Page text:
By now, you may be wondering how Cannon solved this riddle. It’s a tricky one, right? Both officers made valid points, yet both also made wild accusations against the other. Undoubtedly, the correspondence had to have annoyed him. No sooner had Cannon fixed the problem stemming from Captain Hackett’s promotion to major when the position that Hackett vacated also became a bone of contention.

So what did Governor Cannon do? In the end, he acted as so many politicians have done before or since. He did nothing. Cannon elevated neither of the two officers. Vandever remained first lieutenant for the rest of his career. He held command of Company A, which was what he wanted, but he never got those additional bars on his shoulders. No doubt, this greatly disappointed him. Meanwhile, Preston remained first lieutenant in Company I. He never held company command because his company contained a captain who did not vacate the position until the summer of 1864.

Neither officer finished out the war with the 3rd Delaware. Vandever mustered out before its conclusion. Afterward, he lived a full, public life, becoming New Castle County’s coroner. He died in 1916 at age 83. Preston’s life was much shorter. In 1864, he was captured by Confederate forces and sent to Camp Parole in Annapolis, Maryland. In August, he donned civilian clothes and broke out of the camp. Union authorities caught him, arrested him, and charged him with being absent without leave, and with that, he was summarily dismissed. He died in 1867 at age 25.

My initial reaction to this whole incident was to blame Cannon for doing nothing and angering two competent officers. However, on reflection, his decision to deny both officers the promotion they claimed might have formed something of an object lesson. To get the captaincy of Company A, both Vandever and Preston appealed to the lowest common denominator—running down their opponent. That Cannon selected neither says plenty about his ability to judge their character.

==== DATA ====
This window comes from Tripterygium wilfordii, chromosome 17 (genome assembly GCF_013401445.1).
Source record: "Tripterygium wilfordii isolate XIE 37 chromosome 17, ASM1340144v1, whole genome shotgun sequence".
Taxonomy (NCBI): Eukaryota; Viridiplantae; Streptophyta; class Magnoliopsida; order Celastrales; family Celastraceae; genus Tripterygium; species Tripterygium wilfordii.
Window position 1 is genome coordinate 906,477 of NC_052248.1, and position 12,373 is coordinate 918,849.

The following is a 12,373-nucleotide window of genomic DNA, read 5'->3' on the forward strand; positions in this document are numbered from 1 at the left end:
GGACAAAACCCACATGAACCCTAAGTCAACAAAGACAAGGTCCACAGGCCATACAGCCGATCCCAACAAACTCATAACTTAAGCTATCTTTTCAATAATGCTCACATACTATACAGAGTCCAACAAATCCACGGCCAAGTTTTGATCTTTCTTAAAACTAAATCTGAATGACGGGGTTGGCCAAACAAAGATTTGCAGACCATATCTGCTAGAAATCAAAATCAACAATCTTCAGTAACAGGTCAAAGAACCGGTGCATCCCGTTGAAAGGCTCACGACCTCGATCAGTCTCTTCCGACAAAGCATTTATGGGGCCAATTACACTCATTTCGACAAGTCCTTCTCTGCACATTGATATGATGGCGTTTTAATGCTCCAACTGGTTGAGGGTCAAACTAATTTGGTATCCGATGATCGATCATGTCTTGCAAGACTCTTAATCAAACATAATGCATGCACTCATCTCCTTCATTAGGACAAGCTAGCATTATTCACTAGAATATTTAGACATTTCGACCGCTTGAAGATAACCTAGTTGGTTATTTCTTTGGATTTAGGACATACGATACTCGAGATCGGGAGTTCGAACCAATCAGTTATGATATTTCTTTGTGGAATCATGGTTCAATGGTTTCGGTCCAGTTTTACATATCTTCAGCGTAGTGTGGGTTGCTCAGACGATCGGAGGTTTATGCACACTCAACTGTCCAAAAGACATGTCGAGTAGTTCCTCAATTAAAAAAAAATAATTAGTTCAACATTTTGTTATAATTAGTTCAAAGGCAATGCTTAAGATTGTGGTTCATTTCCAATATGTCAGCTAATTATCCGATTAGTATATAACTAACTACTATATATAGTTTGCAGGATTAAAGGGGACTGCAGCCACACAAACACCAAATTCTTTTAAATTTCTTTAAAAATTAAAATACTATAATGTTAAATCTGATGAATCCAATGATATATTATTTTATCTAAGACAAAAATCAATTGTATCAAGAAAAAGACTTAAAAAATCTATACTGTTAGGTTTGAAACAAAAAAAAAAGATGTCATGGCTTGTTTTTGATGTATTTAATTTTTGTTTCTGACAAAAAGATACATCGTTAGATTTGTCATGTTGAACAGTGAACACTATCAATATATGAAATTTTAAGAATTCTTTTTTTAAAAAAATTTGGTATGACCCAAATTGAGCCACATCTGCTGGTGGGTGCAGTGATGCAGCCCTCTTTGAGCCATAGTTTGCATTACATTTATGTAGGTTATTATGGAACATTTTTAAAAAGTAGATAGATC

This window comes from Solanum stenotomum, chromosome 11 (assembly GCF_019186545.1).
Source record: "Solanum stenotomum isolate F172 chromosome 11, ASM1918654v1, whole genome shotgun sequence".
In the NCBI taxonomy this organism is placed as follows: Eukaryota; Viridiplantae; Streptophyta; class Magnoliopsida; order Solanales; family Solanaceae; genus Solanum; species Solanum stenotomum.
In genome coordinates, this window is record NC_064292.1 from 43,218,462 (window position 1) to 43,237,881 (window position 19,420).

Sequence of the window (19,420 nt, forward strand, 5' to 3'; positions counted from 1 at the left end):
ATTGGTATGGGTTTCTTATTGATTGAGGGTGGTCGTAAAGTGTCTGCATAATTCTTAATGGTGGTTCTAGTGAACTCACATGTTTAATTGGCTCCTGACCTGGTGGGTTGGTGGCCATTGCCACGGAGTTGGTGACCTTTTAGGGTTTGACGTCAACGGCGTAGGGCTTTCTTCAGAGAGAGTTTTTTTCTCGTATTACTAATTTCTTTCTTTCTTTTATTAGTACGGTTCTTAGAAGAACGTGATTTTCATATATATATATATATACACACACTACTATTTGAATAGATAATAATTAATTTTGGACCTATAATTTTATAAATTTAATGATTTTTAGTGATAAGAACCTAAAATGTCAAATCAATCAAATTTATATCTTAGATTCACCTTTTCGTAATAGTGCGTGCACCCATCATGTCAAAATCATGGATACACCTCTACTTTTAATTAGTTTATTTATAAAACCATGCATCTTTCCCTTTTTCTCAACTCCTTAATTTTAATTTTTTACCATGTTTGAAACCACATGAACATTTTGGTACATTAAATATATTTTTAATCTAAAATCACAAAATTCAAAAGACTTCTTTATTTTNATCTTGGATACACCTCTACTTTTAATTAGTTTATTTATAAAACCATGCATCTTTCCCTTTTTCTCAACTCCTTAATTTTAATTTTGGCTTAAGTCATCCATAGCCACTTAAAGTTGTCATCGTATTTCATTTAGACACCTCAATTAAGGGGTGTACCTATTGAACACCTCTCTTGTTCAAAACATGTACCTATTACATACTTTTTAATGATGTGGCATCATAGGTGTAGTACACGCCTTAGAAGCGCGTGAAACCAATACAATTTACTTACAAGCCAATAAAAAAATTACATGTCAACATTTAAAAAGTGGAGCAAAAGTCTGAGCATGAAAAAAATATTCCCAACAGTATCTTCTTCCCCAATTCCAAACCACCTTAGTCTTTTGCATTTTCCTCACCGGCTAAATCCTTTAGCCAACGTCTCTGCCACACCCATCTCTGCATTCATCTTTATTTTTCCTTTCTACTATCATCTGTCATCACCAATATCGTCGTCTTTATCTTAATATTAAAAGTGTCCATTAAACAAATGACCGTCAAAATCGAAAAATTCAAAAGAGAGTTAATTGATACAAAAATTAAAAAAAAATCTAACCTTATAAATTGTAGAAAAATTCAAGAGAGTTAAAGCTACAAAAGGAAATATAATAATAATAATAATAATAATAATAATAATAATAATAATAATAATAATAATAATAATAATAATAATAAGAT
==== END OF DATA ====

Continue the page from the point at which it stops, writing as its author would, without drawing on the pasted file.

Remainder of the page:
This is Delaware's Civil War governor, William Cannon, the man tasked with promoting every junior officer assigned to a Delaware regiment. At some point, or so I suppose, he must have uttered, "What the hell is wrong with the 3rd Delaware?"
 

Thursday, August 11, 2016

“We May Have Done Him Injustice”: Promotions in the 3rd Delaware, Part 1.


The next few posts are going to focus on an Army of the Potomac regiment that seldom gets attention, the oft-ignored 3rd Delaware Volunteer Infantry. The 3rd Delaware began its life in November 1861, when Governor William Burton called up two additional infantry regiments to meet the War Department’s call for 500,000 three-year men. Throughout the winter and spring, recruits from Kent County assembled at Camp Fisher, near Camden. The 3rd Delaware did two stints with the Army of the Potomac. In the autumn of 1862, it joined the 12th Corps just in time for the Battle of Antietam, where it fielded only 120 men and five officers, losing six killed and eleven wounded. After the bloodbath in Maryland, the War Department detached it, putting it on sentry duty at Frederick and later at Relay House. In 1864, it rejoined the Army of the Potomac in the midst of the Overland Campaign and it fought with that army until the end of the war.